In its brief, the OCC makes the following principal arguments in favor of dismissal:

  • CSBS cannot have standing to sue until the OCC approves an application for an SPNB charter because only then could a CSBS member suffer an injury in fact.
  • Because the OCC “remains several stages away from actually granting an SPNB Charter” and “has not finalized its decision to issue an SPNB Charter to a particular applicant,” the matter remains both constitutionally and prudentially unripe for judicial review.
  • Because the OCC’s July 2018 announcement was not a final agency action within the meaning of the Administrative Procedure Act, it is not subject to judicial review under the APA’s arbitrary and capricious standard.
  • The OCC’s July 2018 announcement does not represent a preemption determination to which notice and comment procedures apply “because the question of whether granting a proposed national bank will result in the preemption of any particular state consumer financial law is not relevant to the chartering process.”  (According to the OCC, in deciding whether to grant a charter, its focus is on ”the proposed institution’s prospects and whether it will operate in a safe and sound manner.”)
  • The OCC’s rule (12 C.F.R. Section 5.20(e)(1)) interpreting the term “business of banking” in the National Bank Act by reference to three core banking functions—receiving deposits, paying checks, or lending money—represents a reasonable interpretation of such term and supports treating any one of such functions as the required core activity for purposes of the OCC’s chartering authority.  Nothing in the NBA identifies deposit-taking as an indispensable function for a national bank to be engaged in the “business of banking.”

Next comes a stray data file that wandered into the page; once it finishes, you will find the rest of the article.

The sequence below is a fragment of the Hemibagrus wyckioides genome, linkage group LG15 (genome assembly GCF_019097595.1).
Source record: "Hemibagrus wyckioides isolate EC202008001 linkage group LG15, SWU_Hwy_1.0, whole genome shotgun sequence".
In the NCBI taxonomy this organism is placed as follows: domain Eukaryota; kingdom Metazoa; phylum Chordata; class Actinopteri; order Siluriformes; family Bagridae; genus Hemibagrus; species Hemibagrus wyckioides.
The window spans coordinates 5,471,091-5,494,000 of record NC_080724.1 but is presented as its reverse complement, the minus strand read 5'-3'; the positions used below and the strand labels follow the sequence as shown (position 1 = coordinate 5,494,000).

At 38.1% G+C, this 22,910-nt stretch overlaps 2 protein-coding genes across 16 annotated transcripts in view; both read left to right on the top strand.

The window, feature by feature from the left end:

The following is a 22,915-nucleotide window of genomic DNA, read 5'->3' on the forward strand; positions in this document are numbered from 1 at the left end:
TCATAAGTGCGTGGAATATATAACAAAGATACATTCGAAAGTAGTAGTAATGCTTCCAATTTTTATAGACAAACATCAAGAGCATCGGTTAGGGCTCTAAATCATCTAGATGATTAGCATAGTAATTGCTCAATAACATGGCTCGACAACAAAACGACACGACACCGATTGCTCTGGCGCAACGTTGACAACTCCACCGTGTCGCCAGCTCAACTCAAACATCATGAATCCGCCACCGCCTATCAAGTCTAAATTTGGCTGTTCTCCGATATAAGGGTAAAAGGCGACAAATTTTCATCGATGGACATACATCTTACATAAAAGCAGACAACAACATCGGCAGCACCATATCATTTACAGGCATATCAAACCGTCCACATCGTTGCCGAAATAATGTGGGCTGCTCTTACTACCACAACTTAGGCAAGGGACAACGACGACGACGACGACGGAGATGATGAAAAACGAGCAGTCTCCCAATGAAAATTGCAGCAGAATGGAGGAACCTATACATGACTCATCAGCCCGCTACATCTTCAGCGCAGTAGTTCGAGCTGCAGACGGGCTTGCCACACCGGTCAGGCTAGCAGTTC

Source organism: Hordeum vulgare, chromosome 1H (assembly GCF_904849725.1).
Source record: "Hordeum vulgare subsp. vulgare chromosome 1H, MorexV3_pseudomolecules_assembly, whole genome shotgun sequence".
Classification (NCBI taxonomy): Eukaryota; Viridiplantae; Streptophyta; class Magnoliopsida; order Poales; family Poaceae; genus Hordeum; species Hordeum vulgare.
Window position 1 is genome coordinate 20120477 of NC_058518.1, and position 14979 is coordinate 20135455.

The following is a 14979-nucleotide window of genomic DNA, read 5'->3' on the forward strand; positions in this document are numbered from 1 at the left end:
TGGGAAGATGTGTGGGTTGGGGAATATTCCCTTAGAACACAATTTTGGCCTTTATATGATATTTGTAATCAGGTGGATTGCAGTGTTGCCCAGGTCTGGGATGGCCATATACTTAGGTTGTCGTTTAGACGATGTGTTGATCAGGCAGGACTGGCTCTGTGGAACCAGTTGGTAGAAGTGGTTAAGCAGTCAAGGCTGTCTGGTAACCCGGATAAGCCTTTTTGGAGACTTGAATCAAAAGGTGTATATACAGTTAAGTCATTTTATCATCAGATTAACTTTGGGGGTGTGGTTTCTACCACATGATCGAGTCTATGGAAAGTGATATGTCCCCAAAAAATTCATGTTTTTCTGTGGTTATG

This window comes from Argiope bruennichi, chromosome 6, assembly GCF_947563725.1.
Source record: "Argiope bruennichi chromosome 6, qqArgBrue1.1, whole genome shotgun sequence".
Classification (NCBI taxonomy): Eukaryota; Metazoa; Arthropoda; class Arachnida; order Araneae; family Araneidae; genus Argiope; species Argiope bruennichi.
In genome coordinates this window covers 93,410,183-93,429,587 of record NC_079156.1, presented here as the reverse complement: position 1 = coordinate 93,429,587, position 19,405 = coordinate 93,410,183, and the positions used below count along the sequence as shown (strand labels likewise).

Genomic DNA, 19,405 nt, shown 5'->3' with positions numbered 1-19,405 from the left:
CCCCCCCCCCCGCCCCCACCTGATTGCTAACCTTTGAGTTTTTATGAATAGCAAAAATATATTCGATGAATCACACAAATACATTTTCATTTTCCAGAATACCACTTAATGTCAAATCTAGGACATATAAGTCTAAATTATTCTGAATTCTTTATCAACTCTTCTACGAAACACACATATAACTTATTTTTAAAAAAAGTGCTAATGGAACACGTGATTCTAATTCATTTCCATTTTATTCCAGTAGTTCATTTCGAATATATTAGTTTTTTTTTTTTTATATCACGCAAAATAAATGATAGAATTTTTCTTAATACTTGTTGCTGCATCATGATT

In September 2018, the New York Department of Financial Services (DFS) filed a second in a New York federal district court to block the OCC’s issuance of SPNB charters.  Like the first CSBS lawsuit, the first DFS lawsuit challenging the OCC’s authority to grant SPNB charters was dismissed for failing to establish an injury in fact necessary for Article III standing and for lacking ripeness for judicial review.

Last month, the OCC submitted a letter to the court indicating that it intends to file a motion to dismiss the DFS lawsuit. The grounds for the motion set forth in the OCC’s letter substantially mirror its arguments for dismissal above in the CSBS lawsuit.  The DFS also submitted a letter to the court in which, in addition to outlining the arguments it would make in opposing an OCC motion to dismiss, it indicated that it intends to file a motion for a preliminary injunction to prevent the OCC from issuing any SPNB charters while the lawsuit is pending.

The next step in the case is likely to be the entry of an order by the court setting a motion schedule.  However, based on a docket entry indicating that a standing order was entered on December 27 requiring the U.S. Attorney’s Office to notify the court immediately upon the restoration of DOJ funding, it appears any further developments will not occur until the partial government shutdown ends.

 

 

Our guest for this week’s podcast is Paul Watkins, Director of the CFPB’s Office of Innovation.  Paul formerly worked in the Arizona Attorney General’s office where he was in charge of fintech initiatives and led the state’s successful efforts to create the first “regulatory sandbox” in the United States which allows new financial technologies and products to be tested in a controlled environment with reduced regulatory risk.